Interpreting the MLK sculpture in Boston
To avoid verbal disputes, let's start by defining "X is a figurative sculpture" to mean "all components of X and their configuration look like the components of familiar objects and their configuration," where "object" is understood generically to include the human body.
Thus, Michelangelo's David and Rodin's Thinker — indeed, all sculptures made before the 20th century — are figurative in this sense. The arms, legs, torso, and head of many of these masterpieces look like parts of the human body; their configuration is also that of the human body.
It follows from the above definition that "X is not a figurative sculpture" means "some components of X or their configuration (or both) do not look like the components of familiar objects or their configuration." The term "abstract" is sometimes used in this sense.
Thus, many Henry Moore sculptures are not figurative in this sense. While some of their configurations look like those of the human body, components taken singly do not. A good deal of cubist sculpture is not figurative in this sense. Many David Smith sculptures contain familiar geometric volumes, but their configurations do not look like anything we know, so they are not figurative sculptures.
For present purposes, the above is close enough to help us get a handle on the MLK sculpture recently unveiled in Boston, which has been met with disapproval and incomprehension.
So is this sculpture figurative or not?
The answer boils down to whether all components of the MLK sculpture and their configuration look like the components of the human body and their configuration. From one point of view, we do see a couple of arms combined in a sort of embrace, but figurativeness ends there. The MLK sculpture is not figurative according to a reasonable definition of "figurative."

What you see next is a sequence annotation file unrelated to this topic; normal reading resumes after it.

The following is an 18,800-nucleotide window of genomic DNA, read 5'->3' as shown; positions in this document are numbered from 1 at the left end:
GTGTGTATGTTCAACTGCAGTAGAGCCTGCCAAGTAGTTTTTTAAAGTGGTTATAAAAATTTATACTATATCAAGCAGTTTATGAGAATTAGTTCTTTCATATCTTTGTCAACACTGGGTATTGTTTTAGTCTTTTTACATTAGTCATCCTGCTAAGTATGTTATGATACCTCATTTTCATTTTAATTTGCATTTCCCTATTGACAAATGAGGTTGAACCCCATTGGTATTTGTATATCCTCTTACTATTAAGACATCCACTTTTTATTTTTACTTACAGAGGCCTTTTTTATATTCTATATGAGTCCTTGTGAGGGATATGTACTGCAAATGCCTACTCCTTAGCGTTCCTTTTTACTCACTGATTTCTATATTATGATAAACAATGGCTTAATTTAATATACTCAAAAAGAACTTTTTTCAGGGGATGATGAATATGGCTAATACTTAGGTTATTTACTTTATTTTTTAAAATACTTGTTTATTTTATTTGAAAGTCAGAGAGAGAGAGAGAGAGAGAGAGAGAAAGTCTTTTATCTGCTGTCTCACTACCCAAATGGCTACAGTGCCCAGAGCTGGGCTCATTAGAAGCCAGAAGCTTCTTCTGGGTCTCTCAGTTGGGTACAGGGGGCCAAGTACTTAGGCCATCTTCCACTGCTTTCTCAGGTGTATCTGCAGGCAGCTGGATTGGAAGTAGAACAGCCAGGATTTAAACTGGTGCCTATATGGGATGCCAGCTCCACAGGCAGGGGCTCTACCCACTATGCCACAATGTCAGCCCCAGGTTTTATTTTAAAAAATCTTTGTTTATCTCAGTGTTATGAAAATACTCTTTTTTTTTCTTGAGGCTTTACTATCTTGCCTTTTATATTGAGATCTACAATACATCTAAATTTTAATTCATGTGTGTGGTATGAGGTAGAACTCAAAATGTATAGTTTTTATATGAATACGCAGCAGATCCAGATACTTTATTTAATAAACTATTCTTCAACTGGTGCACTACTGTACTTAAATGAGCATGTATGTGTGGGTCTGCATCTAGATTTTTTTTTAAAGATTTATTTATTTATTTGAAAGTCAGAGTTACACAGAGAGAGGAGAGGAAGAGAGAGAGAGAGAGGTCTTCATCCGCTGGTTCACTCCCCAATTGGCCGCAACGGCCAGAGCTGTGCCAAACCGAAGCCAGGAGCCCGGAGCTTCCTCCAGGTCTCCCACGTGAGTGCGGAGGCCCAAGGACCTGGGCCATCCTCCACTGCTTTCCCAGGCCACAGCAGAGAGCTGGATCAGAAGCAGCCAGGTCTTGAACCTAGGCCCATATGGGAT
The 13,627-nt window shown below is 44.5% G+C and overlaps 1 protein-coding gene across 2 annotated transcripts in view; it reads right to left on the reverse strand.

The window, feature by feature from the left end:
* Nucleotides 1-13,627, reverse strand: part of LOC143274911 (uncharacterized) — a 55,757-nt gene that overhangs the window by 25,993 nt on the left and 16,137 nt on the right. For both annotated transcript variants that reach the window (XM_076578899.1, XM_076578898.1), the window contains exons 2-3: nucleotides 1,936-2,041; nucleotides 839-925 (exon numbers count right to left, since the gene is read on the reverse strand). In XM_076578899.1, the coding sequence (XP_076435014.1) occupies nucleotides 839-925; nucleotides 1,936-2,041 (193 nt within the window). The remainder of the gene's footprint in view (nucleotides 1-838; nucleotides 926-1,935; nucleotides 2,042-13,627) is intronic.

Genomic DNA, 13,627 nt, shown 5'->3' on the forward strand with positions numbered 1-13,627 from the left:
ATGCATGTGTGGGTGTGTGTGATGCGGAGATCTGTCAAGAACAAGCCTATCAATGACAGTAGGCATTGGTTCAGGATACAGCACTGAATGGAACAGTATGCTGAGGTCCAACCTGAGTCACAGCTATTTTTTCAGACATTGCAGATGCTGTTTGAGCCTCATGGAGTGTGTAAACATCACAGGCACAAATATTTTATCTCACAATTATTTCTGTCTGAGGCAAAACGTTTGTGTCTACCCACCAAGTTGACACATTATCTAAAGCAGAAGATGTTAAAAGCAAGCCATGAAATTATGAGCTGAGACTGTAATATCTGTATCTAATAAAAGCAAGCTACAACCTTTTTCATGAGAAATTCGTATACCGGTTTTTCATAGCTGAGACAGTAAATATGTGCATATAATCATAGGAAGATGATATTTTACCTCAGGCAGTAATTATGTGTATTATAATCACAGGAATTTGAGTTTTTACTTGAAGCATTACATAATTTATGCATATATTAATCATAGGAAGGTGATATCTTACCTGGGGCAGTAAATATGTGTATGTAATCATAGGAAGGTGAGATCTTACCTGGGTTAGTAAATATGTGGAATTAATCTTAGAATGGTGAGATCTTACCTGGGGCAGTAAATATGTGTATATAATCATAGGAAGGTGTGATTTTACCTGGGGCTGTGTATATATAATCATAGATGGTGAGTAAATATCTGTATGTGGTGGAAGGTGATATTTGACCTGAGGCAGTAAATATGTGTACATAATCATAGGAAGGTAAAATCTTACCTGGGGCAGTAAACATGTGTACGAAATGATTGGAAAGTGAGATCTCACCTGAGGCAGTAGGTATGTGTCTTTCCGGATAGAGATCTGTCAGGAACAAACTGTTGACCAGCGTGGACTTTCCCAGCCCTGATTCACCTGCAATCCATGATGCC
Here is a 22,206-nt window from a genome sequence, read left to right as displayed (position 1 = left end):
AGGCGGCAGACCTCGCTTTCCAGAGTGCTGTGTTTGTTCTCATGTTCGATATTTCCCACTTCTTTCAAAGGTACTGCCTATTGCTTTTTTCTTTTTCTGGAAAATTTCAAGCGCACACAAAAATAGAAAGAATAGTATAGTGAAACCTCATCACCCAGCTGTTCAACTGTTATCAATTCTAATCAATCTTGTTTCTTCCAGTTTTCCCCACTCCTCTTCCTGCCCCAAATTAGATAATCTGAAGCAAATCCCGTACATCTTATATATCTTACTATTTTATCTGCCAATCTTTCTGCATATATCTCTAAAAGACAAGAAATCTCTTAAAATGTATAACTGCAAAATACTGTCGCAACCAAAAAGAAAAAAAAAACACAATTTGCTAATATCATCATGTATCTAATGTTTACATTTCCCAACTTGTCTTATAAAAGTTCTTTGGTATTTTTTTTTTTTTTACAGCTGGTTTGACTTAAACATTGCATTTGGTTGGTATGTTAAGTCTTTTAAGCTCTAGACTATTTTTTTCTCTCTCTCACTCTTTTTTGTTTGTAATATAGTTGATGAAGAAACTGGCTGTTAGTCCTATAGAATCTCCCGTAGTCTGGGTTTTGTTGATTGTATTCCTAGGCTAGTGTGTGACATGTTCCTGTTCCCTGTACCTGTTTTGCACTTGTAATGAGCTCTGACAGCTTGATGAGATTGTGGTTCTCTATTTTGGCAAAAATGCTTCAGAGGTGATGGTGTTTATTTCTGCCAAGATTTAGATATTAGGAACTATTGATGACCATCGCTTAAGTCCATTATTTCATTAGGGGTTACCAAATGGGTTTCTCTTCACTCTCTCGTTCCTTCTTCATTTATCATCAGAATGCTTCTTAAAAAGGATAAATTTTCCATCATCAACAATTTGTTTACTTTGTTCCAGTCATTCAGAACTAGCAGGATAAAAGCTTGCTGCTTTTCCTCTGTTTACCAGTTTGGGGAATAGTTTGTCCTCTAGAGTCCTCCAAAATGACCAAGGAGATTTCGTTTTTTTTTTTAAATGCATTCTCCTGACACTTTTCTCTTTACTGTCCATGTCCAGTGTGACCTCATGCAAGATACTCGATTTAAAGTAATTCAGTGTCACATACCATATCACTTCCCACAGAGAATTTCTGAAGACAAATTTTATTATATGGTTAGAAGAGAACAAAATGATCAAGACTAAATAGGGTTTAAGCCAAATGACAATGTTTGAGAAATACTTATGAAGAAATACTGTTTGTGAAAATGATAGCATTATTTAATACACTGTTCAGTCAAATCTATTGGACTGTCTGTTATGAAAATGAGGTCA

So far, so good.
We should ask, next, what interesting or important concepts or ideas the figurative approach is less able to express or express fully or adequately that would justify or motivate a non-figurative approach.
In many (but not all) cases, the question has an easy answer. For example, Alexander Calder's mobiles, which hang from the ceiling and move with air currents, are a reminder of the fact that there are forces in the universe far beyond human control (like climate, hint hint). Cubist sculptures are a reminder of the fact that there are aspects of our universe that resist easy explanation. Such sculptures also signal that, in a sense, art is otherworldly — or, as Shakespeare put it, there are more things in heaven and earth than are dreamt of in our philosophy.
So the MLK sculpture is a reminder of...what? My five cents: the power of love.
We should ask, finally, whether the MLK sculpture is at least as effective at expressing the power of love as famous masterpieces such as The Kiss by Rodin (1882) and The Kiss by Brâncuşi (1907). This is where I exit stage right and invite the reader to ponder.
A frequent contributor to American Thinker, Arnold Cusmariu retired from the Intelligence Community in 2010, where he worked as an analyst, analytic methodologist and analytic tradecraft instructor. His book Logic for Kids is forthcoming from Jenny Stanford Publishing this summer. Also a sculptor, Cusmariu's publications explaining his working aesthetic are available at www.academia.edu. An article titled "Art and Turing Machines" is scheduled to appear in the journal Symposion in April.